Lemons need a minimum temperature of around 7 °C (45 °F), so they are not hardy year-round in temperate climates, but become hardier as they mature. Citrus require minimal pruning by trimming overcrowded branches, with the tallest branch cut back to encourage bushy growth. Throughout summer, pinching back tips of the most vigorous growth assures more abundant canopy development. As mature plants may produce unwanted, fast-growing shoots (called "water shoots"), these are removed from the main branches at the bottom or middle of the plant.
The tradition of urinating near a lemon tree may be beneficial as urine is a fertilizer.
In cultivation in the UK, the cultivars "Meyer" and "Variegata" have gained the Royal Horticultural Society's Award of Garden Merit (confirmed 2017).
|Lemon (and lime) production, 2020
(in millions of tonnes)
In 2020, world production of lemons (combined with limes for reporting) was 21.4 million tonnes. The top producers – India, Mexico, China, Argentina, Brazil, and Turkey – collectively accounted for 65% of global production (table).
Other citrus called "lemons"
- Flat lemon, a mandarin hybrid.
- Meyer lemon, a cross between a citron and a mandarin/pomelo hybrid distinct from sour or sweet orange, named after Frank N. Meyer, who first introduced it to the United States in 1908. Thin-skinned and slightly less acidic than the Lisbon and Eureka lemons, Meyer lemons require more care when shipping and are not widely grown on a commercial basis. Meyer lemons often mature to a yellow-orange color. They are slightly more frost-tolerant.
- Ponderosa lemon, more cold-sensitive than true lemons, the fruit are thick-skinned and very large. Genetic analysis showed it to be a complex hybrid of citron and pomelo.
- Rough lemon, a citron-mandarin cross, cold-hardy and often used as a citrus rootstock
- Sweet lemons or sweet limes, a mixed group including the lumia (pear lemon), limetta, and Palestinian sweet lime. Among them is the Jaffa lemon, a pomelo-citron hybrid.
- Volkamer lemon, like the rough lemon, a citron-mandarin cross
Variegated pink lemon
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- ^ Genetic origin of cultivated citrus determined: Researchers find evidence of origins of orange, lime, lemon, grapefruit, other citrus species", Science Daily, January 26, 2011 (Retrieved February 10, 2017).
- ^ Ibn al-'Awwam, Yaḥyá (1864). Le livre de l'agriculture d'Ibn-al-Awam (kitab-al-felahah) (in French). Translated by J.-J. Clement-Mullet. Paris: A. Franck. pp. 300–301 (ch. 7 - Article 32). OCLC 780050566. (pp. 300–301 (Article XXXII)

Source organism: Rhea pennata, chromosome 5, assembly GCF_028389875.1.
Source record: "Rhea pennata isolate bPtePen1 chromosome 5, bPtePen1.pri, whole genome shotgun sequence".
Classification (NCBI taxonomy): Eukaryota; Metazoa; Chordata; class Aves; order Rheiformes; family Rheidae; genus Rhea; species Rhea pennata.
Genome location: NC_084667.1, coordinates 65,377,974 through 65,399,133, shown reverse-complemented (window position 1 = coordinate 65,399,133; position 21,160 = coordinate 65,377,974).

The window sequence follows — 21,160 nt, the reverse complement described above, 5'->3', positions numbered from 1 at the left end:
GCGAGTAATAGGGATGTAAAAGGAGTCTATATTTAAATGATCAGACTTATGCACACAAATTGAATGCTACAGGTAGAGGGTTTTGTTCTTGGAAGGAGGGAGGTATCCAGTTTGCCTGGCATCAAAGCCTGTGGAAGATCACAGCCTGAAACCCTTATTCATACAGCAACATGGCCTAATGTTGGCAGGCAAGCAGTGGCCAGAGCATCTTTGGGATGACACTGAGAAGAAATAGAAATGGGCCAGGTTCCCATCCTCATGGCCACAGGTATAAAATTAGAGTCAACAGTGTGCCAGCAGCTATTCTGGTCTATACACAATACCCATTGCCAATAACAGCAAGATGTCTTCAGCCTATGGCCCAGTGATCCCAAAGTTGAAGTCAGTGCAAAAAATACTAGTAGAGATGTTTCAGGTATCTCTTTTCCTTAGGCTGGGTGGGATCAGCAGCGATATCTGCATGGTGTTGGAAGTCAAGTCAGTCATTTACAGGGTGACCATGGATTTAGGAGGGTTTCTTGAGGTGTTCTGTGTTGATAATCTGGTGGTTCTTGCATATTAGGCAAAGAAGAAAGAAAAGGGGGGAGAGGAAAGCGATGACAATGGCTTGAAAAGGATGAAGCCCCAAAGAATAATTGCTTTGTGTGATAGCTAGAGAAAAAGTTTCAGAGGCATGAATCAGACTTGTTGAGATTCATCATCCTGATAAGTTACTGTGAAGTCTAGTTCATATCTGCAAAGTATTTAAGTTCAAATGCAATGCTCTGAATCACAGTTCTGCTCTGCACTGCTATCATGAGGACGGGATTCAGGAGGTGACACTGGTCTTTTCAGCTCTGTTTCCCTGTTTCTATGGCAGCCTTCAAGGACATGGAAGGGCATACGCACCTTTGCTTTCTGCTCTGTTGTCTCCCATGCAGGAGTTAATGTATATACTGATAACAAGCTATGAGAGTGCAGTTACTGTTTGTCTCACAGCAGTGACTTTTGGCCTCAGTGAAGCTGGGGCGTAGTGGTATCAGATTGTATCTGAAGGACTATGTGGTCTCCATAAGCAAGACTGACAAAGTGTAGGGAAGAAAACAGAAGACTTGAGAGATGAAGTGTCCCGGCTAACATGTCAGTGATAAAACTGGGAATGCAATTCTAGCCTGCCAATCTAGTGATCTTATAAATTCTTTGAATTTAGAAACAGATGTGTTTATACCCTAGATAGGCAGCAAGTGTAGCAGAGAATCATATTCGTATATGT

- ^ James Lind (1757). A treatise on the scurvy. Second edition. London: A. Millar.
- ^ Douglas Harper. "Online Etymology Dictionary".
- ^ Spalding, William A. (1885). The orange: its culture in California. Riverside, California: Press and Horticulturist Steam Print. p. 88. Retrieved March 2, 2012.
Bonnie Brae lemon.
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- ^ Vaiegated pink Archived December 1, 2017, at the Wayback Machine at the Citrus Variety Collection.
- ^ "frostlisbon". citrusvariety.ucr.edu. Retrieved September 27, 2020.
- ^ says, 3 Easy Tips: How to Plant Lemon Seeds at Home Indoors or Outdoors (February 1, 2007). "Eureka Lemon and Lisbon Lemon: Kitchen Basics". Harvest to Table. Retrieved September 27, 2020.
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- ^ Rauf A, Uddin G, Ali J (2014). "Phytochemical analysis and radical scavenging profile of juices of Citrus sinensis, Citrus anrantifolia, and Citrus limonum". Org Med Chem Lett. 4: 5. doi:10.1186/2191-2858-4-5. PMC 4091952. PMID 25024932.
- ^ Penniston KL, Nakada SY, Holmes RP, Assimos DG (2008). "Quantitative Assessment of Citric Acid in Lemon Juice, Lime Juice, and Commercially-Available Fruit Juice Products". Journal of Endourology. 22 (3): 567–570. doi:10.1089/end.2007.0304. PMC 2637791. PMID 18290732.
- ^ "Fruit enzymes tenderise meat". Science Learning Hub. Retrieved May 14, 2020.
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- ^ Dimopoulou, Maria; Alba, Katerina; Campbell, Grant; Kontogiorgos, Vassilis (November 1, 2019). "Pectin recovery and characterization from lemon juice waste streams". Journal of the Science of Food and Agriculture. 99 (14): 6191–6198. doi:10.1002/jsfa.9891. ISSN 1097-0010. PMID 31250441. S2CID 195760607.
- ^ Tranchida, Peter Quinto (2010), "Advanced Analytical Techniques for the Analysis of Citrus Oils", Citrus Oils, CRC Press, pp. 482–516, doi:10.1201/b10314-16, ISBN 978-1-4398-0029-4
- ^ M. Hofrichter (2010). Industrial Applications. Springer. p. 224. ISBN 978-3-642-11458-8.
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- ^ "Lemon Power". California Energy Commission. Archived from the original on May 19, 2017. Retrieved December 7, 2014.
- ^ Mirsky, Steve (April 20, 2010). "Invisible Ink and More: The Science of Spying in the Revolutionary War". Scientific American. Retrieved October 15, 2016.
- ^ "Here's how to lighten your hair at home with lemon juice (it actually works)". Glamour UK. Bianca London. 2020. Retrieved September 16, 2020.
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Capomolla, Fabian; Pember, Matthew (2011). "Lemon". The Little Veggie Patch Co. Sydney, New South Wales: Plum. p. 129. ISBN 9781742628417. Retrieved April 27, 2020.
Urinating around a lemon tree provides a tonic of water, salt and minerals, much like that of an organic fertiliser [...].
Capomolla, Fabian (2017). Growing Food the Italian Way. The Hungry Gardener. Plum. p. 168. ISBN 9781760554903. Retrieved April 27, 2020.
Yes, it is true - urinating on the soil around a lemon tree is beneficial to the plant. Just don't overdo it, as that can be detrimental.
- ^ The World's Fastest Indian - "Munro was never known to actually urinate on his lemon tree; film director Roger Donaldson added that detail as a tribute to his own father, who did."
- ^ "RHS Plantfinder - Citrus × limon 'Meyer'". Retrieved January 30, 2018.
- ^ "RHS Plantfinder - Citrus × limon 'Variegata'". Retrieved January 30, 2018.
- ^ "AGM Plants - Ornamental" (PDF). Royal Horticultural Society. July 2017. p. 20. Retrieved January 24, 2018.
- ^ a b "World production of lemons and limes in 2018; Crops/Regions/World/Production Quantity from pick lists". Food and Agriculture Organization of the United Nations, Statistics Division (FAOSTAT). 2019. Retrieved February 19, 2020.
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- Data related to Citrus × limon at Wikispecies
- Encyclopædia Britannica. Vol. 16 (11th ed.). 1911. pp. 413–415. (with illustrations) .